Irish culture is steeped in song and dance. Before tourism to the island began booming, in Irish pubs it was common for people to break out in song, and every person in the pub would take a turn singing. In modern (and much more touristy times), these are typically staged performances manufactured for the benefit of foreign visitors. Irish songs tell a story through song making them even more appealing to listeners.
But traditional Irish music has an actual definition, and no offense to Bono, but it might not include his band. In 1954, the International Folk Music Council set rules for traditional Irish music. Folk music, for example, must display evidence of connecting the present with the past, and must be alive in the community.
And of course, music and singing would be incomplete without an Irish dance. There are several styles of Irish dance, including set dancing, step dancing, and ceili (or social) dances.
Ceili dances may include anywhere from two to 16 dancers, often at high-speed, and in a social setting, much like American square dancing. With traditional instruments such as the Harp or the bodhrán being played the unique music is created. Traditional Irish music is played by a variety of instruments such as the Bodhran (Irish drum), the Fiddle, the Flute, the Tin Whistleand Uilleann Pipes and guitar among others.
Riverdance aside, non-natives are often most familiar with Irish step dances, which often feature rapid food movements and patterns that can be danced in limited physical stage space. These are often solo dances and include jigs and reels.
The Steeple Sessions present traditional Irish music in its purest form and concerts are geared towards those who seek the genuine, elusive musical traditions of Ireland. Held in the beautiful surroundings of a candle-lit church in Dublin, the line up of renowned musicians/performers changes nightly throughout the Summer, ensuring each concert is unique and fresh.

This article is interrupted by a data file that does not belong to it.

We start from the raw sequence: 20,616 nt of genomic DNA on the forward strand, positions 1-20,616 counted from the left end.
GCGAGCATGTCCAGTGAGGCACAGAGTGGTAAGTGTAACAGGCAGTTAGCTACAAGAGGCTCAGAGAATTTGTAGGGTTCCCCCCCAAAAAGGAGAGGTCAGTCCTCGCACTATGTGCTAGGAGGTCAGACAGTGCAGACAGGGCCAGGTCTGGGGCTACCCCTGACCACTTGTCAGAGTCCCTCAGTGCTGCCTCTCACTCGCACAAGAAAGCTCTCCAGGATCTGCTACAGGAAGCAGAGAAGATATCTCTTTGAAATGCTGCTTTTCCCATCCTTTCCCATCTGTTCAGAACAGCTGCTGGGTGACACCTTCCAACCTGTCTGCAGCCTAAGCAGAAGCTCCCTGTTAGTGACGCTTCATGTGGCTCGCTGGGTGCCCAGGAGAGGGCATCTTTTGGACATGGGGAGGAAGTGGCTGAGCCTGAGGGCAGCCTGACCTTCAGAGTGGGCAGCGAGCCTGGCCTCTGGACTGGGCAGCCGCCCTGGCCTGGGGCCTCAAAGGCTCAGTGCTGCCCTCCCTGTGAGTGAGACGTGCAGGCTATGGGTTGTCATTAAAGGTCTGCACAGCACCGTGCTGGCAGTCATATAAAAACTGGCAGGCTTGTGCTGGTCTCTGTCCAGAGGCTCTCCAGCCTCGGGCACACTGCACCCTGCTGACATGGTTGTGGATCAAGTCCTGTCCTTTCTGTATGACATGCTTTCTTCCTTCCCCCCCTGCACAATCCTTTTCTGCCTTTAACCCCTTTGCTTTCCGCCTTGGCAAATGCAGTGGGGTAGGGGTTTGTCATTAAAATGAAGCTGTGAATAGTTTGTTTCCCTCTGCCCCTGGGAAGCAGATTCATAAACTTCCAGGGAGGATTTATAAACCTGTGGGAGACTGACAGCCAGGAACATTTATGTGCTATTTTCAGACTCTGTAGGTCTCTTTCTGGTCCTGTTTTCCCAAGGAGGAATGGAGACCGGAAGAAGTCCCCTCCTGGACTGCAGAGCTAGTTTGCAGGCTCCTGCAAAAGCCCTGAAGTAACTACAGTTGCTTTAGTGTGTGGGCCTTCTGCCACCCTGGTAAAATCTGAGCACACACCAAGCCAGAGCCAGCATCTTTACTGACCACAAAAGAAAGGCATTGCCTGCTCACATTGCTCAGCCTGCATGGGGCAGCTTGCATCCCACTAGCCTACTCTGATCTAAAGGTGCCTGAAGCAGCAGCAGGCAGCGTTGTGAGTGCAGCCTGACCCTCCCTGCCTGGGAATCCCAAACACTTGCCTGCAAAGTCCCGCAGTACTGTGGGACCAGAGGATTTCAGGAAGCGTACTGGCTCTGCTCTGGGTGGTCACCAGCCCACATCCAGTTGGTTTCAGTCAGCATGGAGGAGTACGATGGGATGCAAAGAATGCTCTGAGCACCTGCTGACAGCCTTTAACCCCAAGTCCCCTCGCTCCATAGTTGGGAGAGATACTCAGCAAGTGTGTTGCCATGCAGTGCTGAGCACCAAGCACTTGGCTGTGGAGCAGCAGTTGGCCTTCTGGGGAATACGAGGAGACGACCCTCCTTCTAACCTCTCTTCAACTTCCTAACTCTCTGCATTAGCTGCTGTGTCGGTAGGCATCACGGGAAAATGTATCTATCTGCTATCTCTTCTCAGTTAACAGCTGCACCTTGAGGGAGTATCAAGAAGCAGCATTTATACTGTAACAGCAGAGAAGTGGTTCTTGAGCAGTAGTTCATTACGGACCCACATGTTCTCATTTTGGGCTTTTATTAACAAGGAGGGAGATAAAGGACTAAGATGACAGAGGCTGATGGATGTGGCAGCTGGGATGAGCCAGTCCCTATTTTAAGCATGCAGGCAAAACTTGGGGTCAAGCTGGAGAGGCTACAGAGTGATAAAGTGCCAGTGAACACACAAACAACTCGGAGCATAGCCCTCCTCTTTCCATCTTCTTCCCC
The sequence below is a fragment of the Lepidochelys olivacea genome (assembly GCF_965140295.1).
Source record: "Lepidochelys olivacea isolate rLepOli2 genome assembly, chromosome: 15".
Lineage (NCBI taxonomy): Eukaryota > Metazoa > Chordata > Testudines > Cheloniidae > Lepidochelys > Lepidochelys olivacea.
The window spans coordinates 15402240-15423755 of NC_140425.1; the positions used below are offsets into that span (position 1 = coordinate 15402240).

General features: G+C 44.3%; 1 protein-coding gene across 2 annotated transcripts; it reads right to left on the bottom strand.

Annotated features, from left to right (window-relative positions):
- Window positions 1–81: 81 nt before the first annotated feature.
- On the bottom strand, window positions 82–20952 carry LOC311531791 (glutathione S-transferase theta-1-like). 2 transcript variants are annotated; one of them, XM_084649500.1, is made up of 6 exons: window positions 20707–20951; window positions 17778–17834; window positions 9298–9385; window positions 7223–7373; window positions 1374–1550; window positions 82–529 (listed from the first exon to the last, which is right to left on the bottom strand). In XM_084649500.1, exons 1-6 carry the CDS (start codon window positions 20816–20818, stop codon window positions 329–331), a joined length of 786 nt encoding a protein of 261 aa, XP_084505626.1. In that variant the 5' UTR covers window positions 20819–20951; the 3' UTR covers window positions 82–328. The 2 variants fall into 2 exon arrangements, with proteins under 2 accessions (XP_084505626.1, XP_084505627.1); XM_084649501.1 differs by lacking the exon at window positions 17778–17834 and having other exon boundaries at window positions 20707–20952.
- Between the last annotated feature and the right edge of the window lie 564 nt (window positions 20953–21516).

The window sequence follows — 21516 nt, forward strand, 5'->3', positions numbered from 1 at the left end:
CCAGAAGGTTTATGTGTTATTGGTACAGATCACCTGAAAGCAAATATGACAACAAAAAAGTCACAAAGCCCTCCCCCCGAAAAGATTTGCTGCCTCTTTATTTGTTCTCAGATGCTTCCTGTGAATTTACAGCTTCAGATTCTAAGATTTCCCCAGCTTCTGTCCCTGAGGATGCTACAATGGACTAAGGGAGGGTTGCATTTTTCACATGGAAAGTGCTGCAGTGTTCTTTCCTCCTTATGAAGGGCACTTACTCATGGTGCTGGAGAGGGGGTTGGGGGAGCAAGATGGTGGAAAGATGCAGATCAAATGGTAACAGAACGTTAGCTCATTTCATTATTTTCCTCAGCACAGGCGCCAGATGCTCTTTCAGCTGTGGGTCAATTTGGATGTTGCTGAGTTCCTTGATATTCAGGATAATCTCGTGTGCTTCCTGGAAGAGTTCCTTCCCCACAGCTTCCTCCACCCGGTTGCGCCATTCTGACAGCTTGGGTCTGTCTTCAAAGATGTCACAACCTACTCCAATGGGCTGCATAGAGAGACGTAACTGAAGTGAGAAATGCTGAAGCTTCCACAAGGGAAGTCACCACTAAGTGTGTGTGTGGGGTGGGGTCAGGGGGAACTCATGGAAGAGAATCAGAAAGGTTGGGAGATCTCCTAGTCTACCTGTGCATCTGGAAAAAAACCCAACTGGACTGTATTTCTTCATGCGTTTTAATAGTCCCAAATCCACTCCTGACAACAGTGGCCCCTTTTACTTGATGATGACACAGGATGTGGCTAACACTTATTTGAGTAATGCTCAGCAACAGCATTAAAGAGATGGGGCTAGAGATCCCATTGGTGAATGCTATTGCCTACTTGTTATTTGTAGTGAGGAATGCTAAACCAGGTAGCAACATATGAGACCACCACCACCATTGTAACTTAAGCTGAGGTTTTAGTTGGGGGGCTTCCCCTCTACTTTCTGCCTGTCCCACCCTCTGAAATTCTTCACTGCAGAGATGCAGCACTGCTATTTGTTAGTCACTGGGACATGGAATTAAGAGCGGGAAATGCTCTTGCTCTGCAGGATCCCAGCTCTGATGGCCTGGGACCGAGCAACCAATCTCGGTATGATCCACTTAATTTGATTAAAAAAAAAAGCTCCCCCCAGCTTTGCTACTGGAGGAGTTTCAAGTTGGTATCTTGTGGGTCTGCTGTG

The Dublin Unitarian Church, 112 St. Stephen’s Green West, Dublin 2.
Knightsbridge Bar at the Arlington Hotel is one of Dublin’s most popular bars. Located beside O’Connell Bridge, the bar features a medieval theme throughout. The bar at one of the best hotels in Dublin City is renowned for the quality of its Guinness and food and is popular with locals and tourists alike.
Arlington Hotel, 23-25 Bachelor’s Walk, Dublin 1
The enchanting evening starts with a 4 course Dinner at 6.30pm including an Irish coffee, with the sparkling entertainment show starting at 8pm. You can then enjoy a traditional evening of quality Irish Food, Drink and entertainment, celebrating the best of everything Irish in comedy, music, song & dance from Irelands leading entertainers.
Grange Road, Rathfarnham, Dublin 16
6th – 10th August
With live music and entertainment, art, fashion, shopping, groumet food and the best in national and international equestrian competitions, you won’t want to miss it! The popular Kids’ Zone will keep kids busy with pony rides, fun inflatables, face painting, Billy Bubbles and magic shows. For the ladies, the Blossom Hill Ladies’ Day on Thursday, August 7, promises fantastic prizes for ‘best dressed lady’, ‘most colourful outfit’ and ‘most creative hat’. For the well-dressed males, there is also a prize for ‘best dressed man’.
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